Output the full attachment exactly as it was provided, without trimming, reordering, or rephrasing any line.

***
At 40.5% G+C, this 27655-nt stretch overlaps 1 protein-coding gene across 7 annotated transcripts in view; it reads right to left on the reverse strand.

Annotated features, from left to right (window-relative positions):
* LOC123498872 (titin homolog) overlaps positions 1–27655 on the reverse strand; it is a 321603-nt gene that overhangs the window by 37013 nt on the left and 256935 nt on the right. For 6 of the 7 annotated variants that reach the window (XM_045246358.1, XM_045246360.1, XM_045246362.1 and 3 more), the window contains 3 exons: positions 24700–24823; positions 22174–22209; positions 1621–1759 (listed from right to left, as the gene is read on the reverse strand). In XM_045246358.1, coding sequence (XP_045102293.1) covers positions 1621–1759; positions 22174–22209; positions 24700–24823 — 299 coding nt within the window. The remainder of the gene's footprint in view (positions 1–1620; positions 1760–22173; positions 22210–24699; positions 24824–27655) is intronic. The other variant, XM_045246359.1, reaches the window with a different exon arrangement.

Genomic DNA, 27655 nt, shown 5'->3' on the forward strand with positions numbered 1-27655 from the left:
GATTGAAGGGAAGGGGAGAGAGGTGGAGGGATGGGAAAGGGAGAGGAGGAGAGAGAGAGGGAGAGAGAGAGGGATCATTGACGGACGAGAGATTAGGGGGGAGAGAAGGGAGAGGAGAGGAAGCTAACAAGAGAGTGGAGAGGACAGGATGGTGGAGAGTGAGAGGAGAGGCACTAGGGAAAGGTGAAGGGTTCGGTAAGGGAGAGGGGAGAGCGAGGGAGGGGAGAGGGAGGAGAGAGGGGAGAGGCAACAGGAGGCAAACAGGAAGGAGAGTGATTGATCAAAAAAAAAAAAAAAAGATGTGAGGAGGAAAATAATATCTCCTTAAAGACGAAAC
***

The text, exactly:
At 40.5% G+C, this 27655-nt stretch overlaps 1 protein-coding gene across 7 annotated transcripts in view; it reads right to left on the reverse strand.

Annotated features, from left to right (window-relative positions):
* LOC123498872 (titin homolog) overlaps positions 1–27655 on the reverse strand; it is a 321603-nt gene that overhangs the window by 37013 nt on the left and 256935 nt on the right. For 6 of the 7 annotated variants that reach the window (XM_045246358.1, XM_045246360.1, XM_045246362.1 and 3 more), the window contains 3 exons: positions 24700–24823; positions 22174–22209; positions 1621–1759 (listed from right to left, as the gene is read on the reverse strand). In XM_045246358.1, coding sequence (XP_045102293.1) covers positions 1621–1759; positions 22174–22209; positions 24700–24823 — 299 coding nt within the window. The remainder of the gene's footprint in view (positions 1–1620; positions 1760–22173; positions 22210–24699; positions 24824–27655) is intronic. The other variant, XM_045246359.1, reaches the window with a different exon arrangement.

Genomic DNA, 27655 nt, shown 5'->3' on the forward strand with positions numbered 1-27655 from the left:
GATTGAAGGGAAGGGGAGAGAGGTGGAGGGATGGGAAAGGGAGAGGAGGAGAGAGAGAGGGAGAGAGAGAGGGATCATTGACGGACGAGAGATTAGGGGGGAGAGAAGGGAGAGGAGAGGAAGCTAACAAGAGAGTGGAGAGGACAGGATGGTGGAGAGTGAGAGGAGAGGCACTAGGGAAAGGTGAAGGGTTCGGTAAGGGAGAGGGGAGAGCGAGGGAGGGGAGAGGGAGGAGAGAGGGGAGAGGCAACAGGAGGCAAACAGGAAGGAGAGTGATTGATCAAAAAAAAAAAAAAAAGATGTGAGGAGGAAAATAATATCTCCTTAAAGACGAAAC